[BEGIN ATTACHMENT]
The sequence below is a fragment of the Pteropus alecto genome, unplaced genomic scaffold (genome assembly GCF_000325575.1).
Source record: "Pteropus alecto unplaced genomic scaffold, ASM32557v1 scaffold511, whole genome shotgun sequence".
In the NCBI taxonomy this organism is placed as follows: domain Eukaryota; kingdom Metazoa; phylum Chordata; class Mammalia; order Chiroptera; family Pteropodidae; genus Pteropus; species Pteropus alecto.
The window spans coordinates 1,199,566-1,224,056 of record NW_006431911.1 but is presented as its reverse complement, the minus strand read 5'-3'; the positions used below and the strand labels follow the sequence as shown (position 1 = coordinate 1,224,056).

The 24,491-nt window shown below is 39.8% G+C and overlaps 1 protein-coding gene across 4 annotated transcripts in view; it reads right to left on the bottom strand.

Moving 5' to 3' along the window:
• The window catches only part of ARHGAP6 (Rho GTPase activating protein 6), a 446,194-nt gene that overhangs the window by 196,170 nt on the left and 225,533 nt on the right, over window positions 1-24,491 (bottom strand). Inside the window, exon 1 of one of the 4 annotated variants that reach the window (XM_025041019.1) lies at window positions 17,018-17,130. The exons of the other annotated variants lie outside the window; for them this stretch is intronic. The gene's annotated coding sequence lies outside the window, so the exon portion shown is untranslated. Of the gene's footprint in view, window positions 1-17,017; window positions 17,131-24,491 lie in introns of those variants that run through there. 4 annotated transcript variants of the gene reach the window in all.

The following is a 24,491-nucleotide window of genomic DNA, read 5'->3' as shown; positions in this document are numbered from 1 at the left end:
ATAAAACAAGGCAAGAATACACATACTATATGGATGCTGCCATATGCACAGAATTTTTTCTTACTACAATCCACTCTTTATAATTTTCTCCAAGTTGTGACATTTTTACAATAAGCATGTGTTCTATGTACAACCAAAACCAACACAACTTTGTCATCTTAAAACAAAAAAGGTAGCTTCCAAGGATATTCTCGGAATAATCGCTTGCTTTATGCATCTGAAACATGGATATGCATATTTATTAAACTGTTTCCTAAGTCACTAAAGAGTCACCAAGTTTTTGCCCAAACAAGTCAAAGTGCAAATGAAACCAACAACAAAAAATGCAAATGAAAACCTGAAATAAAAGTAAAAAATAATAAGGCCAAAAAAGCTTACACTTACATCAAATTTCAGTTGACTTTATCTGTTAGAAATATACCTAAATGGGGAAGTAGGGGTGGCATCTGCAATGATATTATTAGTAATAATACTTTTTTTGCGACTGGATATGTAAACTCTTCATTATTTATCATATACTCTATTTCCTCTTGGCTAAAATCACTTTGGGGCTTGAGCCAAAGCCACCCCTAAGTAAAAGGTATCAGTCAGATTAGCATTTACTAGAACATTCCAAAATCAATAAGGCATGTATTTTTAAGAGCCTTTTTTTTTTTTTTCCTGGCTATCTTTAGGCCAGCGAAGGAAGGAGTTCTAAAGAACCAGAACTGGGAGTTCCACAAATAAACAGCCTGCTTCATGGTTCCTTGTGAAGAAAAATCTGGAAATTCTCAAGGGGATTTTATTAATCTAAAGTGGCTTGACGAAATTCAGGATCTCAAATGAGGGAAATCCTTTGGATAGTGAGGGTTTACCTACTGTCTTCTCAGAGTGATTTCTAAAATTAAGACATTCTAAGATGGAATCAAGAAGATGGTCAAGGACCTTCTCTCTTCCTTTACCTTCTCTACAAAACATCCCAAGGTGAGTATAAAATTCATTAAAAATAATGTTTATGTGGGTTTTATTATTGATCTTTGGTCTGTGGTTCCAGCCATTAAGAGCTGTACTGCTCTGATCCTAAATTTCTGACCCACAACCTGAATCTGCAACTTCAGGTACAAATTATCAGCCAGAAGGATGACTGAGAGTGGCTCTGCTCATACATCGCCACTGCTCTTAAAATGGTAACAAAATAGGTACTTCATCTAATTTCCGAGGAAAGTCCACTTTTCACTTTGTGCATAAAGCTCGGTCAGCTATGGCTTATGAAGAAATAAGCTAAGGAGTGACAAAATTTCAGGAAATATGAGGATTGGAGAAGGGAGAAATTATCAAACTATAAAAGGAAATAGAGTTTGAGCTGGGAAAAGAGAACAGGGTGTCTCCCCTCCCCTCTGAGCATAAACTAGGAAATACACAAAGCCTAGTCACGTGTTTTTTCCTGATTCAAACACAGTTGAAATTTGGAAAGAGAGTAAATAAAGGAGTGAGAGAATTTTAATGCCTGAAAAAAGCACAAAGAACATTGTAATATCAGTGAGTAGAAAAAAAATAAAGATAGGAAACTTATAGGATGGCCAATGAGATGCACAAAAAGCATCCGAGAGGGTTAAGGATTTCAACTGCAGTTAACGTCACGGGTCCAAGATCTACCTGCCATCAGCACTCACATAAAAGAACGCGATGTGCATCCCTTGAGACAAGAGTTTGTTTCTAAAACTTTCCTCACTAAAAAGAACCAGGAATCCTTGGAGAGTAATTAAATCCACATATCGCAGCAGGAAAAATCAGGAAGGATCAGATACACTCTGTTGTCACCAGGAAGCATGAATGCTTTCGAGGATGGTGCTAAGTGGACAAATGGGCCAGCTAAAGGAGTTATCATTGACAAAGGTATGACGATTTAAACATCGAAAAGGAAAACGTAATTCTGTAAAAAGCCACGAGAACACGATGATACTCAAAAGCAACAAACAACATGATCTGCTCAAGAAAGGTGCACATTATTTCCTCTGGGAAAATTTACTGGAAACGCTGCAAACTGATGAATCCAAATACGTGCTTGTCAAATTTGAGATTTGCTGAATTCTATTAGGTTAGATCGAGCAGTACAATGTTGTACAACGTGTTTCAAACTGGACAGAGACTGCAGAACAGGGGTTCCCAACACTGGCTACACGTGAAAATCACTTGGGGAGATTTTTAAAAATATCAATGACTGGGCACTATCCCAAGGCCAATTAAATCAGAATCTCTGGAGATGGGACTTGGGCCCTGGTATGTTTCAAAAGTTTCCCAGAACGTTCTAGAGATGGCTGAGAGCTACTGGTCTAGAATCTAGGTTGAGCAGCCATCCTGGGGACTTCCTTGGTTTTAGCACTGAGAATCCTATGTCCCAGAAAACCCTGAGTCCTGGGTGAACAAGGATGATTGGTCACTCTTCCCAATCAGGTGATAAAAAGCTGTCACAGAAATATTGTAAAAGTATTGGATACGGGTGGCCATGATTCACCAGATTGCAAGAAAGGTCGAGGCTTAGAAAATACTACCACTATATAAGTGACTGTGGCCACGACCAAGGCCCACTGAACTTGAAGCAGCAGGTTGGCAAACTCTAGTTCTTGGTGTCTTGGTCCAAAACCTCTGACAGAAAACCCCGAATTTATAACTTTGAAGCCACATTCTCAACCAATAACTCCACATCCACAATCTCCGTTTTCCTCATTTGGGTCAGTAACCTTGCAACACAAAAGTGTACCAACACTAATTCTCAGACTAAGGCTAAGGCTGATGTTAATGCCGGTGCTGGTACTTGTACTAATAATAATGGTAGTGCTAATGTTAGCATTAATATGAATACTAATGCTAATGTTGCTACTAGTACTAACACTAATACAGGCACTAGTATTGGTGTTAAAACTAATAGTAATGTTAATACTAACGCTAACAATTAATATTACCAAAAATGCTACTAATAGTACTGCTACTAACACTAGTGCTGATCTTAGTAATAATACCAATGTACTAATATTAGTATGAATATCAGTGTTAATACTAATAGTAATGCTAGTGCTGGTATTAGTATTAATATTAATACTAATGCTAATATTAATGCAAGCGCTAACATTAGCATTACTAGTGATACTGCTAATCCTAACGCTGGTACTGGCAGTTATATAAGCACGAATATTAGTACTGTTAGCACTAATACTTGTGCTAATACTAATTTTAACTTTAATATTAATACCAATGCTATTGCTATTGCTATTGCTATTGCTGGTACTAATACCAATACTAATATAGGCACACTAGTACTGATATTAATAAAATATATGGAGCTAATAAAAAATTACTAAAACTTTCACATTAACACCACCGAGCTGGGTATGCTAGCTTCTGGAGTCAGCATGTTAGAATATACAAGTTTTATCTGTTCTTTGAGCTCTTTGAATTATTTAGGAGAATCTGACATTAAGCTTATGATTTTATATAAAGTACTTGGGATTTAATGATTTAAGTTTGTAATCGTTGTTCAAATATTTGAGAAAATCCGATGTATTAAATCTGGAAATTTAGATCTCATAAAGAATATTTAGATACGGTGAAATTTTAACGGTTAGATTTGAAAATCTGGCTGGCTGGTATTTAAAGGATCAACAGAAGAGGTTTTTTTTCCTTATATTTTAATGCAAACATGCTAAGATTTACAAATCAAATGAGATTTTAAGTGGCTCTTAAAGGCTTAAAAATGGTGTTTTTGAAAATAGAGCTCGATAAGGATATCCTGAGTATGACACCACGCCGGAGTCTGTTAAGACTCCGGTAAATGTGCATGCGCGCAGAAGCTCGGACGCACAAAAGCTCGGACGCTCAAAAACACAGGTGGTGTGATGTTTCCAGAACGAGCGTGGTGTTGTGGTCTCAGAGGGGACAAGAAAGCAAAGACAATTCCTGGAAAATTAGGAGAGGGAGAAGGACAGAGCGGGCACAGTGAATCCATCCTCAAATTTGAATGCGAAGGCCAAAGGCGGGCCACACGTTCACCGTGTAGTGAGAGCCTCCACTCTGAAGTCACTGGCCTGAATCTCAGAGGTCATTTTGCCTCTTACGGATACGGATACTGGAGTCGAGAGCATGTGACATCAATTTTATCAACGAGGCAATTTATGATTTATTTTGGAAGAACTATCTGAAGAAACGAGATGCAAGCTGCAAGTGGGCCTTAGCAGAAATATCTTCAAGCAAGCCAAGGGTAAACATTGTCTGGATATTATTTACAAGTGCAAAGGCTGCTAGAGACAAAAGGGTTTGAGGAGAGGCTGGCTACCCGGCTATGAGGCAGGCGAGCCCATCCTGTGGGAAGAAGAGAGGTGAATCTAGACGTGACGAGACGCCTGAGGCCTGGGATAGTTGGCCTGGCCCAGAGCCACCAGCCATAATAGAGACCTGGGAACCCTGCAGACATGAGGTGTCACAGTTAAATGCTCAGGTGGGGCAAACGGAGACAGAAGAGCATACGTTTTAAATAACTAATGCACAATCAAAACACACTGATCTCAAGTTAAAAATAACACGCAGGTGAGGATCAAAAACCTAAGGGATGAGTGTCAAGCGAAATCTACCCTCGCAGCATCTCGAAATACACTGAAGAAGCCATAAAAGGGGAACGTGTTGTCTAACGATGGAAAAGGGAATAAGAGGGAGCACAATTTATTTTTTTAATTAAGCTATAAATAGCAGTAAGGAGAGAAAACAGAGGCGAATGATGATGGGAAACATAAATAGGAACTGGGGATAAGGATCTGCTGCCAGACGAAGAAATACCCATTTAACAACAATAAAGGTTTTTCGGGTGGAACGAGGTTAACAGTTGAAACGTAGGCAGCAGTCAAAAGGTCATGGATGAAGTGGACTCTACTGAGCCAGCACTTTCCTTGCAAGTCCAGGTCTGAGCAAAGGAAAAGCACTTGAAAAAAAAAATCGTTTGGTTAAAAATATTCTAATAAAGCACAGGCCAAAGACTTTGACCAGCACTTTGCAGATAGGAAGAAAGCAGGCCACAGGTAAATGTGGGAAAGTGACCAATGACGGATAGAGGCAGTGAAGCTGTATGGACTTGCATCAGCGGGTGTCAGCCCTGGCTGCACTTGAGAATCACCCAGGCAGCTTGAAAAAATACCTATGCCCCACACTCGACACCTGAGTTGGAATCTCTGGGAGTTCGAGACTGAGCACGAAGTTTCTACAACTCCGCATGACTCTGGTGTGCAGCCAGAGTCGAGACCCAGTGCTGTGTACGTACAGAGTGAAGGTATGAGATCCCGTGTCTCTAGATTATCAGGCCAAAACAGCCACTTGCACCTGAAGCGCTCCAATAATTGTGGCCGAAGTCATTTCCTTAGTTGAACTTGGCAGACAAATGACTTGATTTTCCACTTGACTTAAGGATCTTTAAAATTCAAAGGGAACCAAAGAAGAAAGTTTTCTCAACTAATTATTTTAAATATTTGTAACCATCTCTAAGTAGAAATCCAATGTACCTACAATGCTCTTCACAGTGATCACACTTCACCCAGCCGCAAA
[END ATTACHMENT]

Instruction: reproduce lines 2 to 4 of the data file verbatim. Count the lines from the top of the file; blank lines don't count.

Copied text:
Source record: "Pteropus alecto unplaced genomic scaffold, ASM32557v1 scaffold511, whole genome shotgun sequence".
In the NCBI taxonomy this organism is placed as follows: domain Eukaryota; kingdom Metazoa; phylum Chordata; class Mammalia; order Chiroptera; family Pteropodidae; genus Pteropus; species Pteropus alecto.
The window spans coordinates 1,199,566-1,224,056 of record NW_006431911.1 but is presented as its reverse complement, the minus strand read 5'-3'; the positions used below and the strand labels follow the sequence as shown (position 1 = coordinate 1,224,056).